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2012 class shows Lipsitz, women's soccer going nowhere but up

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Jon Lipsitz's 2012 recruiting class is ranked in the top five nationally by allwhitekit.com. (Steve Harp, UK Athletics) Jon Lipsitz's 2012 recruiting class is ranked in the top five nationally by allwhitekit.com. (Steve Harp, UK Athletics)
Since coming to Lexington in December 2008, Jon Lipsitz has worked to make the Kentucky women's soccer program relevant on a national level.

He's presided over three progressively more successful seasons in that time, culminating in last year's berth in the NCAA Tournament.

On the pitch, Lipsitz and Cats proved they could play with the nation's elite in 2011. Announcing a highly touted 15-member 2012 signing class, they showed they're a force to be reckoned with off the field as well.

"To be honored as one of the top five classes in the country is pretty special to say the least," Lipsitz said. "You sort of read the top five teams on the list and you see 'Kentucky? How'd they get in there?'

Parallel to his on-field work with the Wildcats, he has toiled just as tirelessly to cobble together UK's 2012 signing class. Beginning the moment he set foot on campus, Lipsitz had his eye on Feb. 1, 2012. Along with a staff of Michelle Rayner, Aaron Rodgers and Courtney Wiesler, Lipsitz made National Signing Day one to remember for UK.

The 15 new players came from eight different states, and most committed well before the team had hosted an NCAA Tournament game for the first time since 1999 this past November."

"You have to realize that the players decided to come here when we were coming off of my first season," Lipsitz said. "We won five games (in 2009). So, it is really quite a leap of faith that people said it was a special place, the relationship that we can have with the current players and the coaches is important enough that we are going to do something special."

With 12 of the 14 players who scored a goal for last year's team that spent most of the season ranked in the RPI top 25 returning, the Cats might not have long to wait before doing something special. Included in that group of returners are rising junior forward Caitlin Landis, who was second on the team behind Kelsey Hunyadi with six goals, and Arin Gilliland, who lived up to her billing as one of the nation's top recruits with a strong freshman season.

The group of newcomers adds a much-needed measure of depth to a UK team that fielded just 21 players a season ago. The Wildcats embraced their short-handed roster, adopting "21 Strong" as their motto for the season, but having significantly more players on next season's roster will add a competitive dynamic to practice.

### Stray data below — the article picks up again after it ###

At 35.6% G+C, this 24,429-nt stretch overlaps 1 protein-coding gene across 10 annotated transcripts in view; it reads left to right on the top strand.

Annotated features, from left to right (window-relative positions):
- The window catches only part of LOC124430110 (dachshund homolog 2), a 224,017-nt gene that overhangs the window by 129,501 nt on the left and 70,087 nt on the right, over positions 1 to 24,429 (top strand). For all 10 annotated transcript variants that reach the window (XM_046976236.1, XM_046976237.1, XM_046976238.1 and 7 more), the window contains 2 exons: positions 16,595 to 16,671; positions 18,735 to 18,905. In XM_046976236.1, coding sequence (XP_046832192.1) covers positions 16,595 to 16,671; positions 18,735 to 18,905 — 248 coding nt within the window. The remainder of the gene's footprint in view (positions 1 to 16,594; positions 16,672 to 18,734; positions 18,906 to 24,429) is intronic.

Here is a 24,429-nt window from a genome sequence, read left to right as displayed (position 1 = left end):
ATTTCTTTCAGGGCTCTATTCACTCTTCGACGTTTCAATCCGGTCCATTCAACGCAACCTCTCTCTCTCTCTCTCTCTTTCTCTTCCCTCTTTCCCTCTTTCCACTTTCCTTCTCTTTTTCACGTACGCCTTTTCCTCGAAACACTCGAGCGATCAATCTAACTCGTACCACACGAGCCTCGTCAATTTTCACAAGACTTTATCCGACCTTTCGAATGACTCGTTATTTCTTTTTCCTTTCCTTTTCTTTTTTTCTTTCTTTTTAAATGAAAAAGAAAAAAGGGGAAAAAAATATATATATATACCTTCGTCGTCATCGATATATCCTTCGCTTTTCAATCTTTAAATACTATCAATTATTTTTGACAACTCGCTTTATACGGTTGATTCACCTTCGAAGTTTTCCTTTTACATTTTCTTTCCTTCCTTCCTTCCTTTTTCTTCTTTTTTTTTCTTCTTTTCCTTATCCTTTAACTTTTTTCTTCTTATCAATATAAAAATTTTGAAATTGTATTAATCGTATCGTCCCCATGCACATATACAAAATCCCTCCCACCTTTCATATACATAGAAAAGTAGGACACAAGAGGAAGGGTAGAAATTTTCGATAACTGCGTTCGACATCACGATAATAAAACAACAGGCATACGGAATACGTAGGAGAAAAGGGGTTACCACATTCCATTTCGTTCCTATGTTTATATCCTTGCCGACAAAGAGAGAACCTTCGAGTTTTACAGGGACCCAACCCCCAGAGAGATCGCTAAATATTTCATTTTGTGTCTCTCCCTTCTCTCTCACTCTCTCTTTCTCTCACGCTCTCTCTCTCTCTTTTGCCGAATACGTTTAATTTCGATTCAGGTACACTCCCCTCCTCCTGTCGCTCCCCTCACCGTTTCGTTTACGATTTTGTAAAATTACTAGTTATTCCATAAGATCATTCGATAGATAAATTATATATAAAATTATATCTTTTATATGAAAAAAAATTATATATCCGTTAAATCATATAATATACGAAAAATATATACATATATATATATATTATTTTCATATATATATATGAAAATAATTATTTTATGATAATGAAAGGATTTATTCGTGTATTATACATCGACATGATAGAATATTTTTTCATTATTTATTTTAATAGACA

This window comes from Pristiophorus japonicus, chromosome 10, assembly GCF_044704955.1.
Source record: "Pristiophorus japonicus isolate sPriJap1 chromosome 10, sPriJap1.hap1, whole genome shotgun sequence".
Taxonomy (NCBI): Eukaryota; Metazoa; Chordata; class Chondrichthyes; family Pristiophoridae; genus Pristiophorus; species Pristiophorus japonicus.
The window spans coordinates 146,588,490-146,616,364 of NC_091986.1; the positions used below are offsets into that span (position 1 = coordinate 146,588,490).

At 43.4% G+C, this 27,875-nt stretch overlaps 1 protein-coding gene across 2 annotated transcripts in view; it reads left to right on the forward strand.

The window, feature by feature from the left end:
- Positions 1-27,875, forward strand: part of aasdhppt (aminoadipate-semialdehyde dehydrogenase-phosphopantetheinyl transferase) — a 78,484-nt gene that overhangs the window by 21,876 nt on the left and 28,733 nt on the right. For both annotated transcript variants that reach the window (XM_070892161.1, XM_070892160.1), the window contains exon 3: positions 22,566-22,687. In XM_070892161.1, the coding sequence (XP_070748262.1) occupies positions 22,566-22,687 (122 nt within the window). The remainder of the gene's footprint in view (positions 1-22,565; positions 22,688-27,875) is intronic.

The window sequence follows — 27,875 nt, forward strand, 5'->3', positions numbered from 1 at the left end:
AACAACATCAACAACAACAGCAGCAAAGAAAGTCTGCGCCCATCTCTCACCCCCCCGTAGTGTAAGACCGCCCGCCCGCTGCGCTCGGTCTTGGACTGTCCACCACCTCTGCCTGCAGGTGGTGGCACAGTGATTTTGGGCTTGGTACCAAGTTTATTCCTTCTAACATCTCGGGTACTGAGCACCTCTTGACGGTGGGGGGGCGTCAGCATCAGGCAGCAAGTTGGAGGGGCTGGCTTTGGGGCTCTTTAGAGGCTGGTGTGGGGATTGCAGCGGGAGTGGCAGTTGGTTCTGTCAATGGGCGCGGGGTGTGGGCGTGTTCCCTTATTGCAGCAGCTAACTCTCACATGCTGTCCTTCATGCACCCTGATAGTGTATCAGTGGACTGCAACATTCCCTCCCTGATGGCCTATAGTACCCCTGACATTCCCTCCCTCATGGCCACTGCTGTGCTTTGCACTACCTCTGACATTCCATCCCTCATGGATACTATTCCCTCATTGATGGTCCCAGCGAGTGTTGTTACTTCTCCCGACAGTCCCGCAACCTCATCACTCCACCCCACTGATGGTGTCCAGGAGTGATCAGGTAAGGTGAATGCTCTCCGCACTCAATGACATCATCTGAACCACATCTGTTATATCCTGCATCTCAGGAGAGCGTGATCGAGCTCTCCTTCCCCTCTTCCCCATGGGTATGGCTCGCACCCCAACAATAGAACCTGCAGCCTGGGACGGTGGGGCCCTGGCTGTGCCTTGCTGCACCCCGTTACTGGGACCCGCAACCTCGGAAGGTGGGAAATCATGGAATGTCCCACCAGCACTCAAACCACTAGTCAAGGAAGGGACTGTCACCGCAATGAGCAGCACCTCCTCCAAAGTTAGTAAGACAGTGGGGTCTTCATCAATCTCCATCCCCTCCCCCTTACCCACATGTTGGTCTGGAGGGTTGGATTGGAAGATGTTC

"Last year, '21 Strong' was special," Lipsitz said. "Every player had to be ready. I think this year it will be a little bit different because every player will have to be ready, otherwise it will be exposed on the practice field."

Just as importantly, a bigger roster will allow Lipsitz a training tool he sorely missed in 2011.

"Think about a basketball team not being able to play five on five for an entire season in practice," Lipsitz said. "It's difficult. We didn't play 11 vs. 11. We didn't have enough players. There will be a great excitement to be able to do that every day, and I think that we will develop a lot more competitively because of that."

As a coach, Lipsitz is all about development, whether he's talking about his team or the program as a whole. It all begins, though, with the student-athletes.

"That comes first," Lipsitz said. "Who they are academically, and getting a fantastic degree, and doing well in school, and obviously development as a student-athlete involves soccer. They came here to play soccer. They care about everything else, but some of that package is soccer."

If Lipsitz is able to help his players as both athletes and people as he sets out to do, he expects success in other areas to follow, including recruiting.

He expects classes like this one to continue to arrive on UK's campus. Others around women's soccer at the college level may have been taken aback by the talent headed to the Bluegrass, but Lipsitz and his staff weren't. They believe in what Kentucky has to offer and think others will follow suit by the time their work is through.

"Our hope is in the long run that no one is surprised anymore," Lipsitz said.

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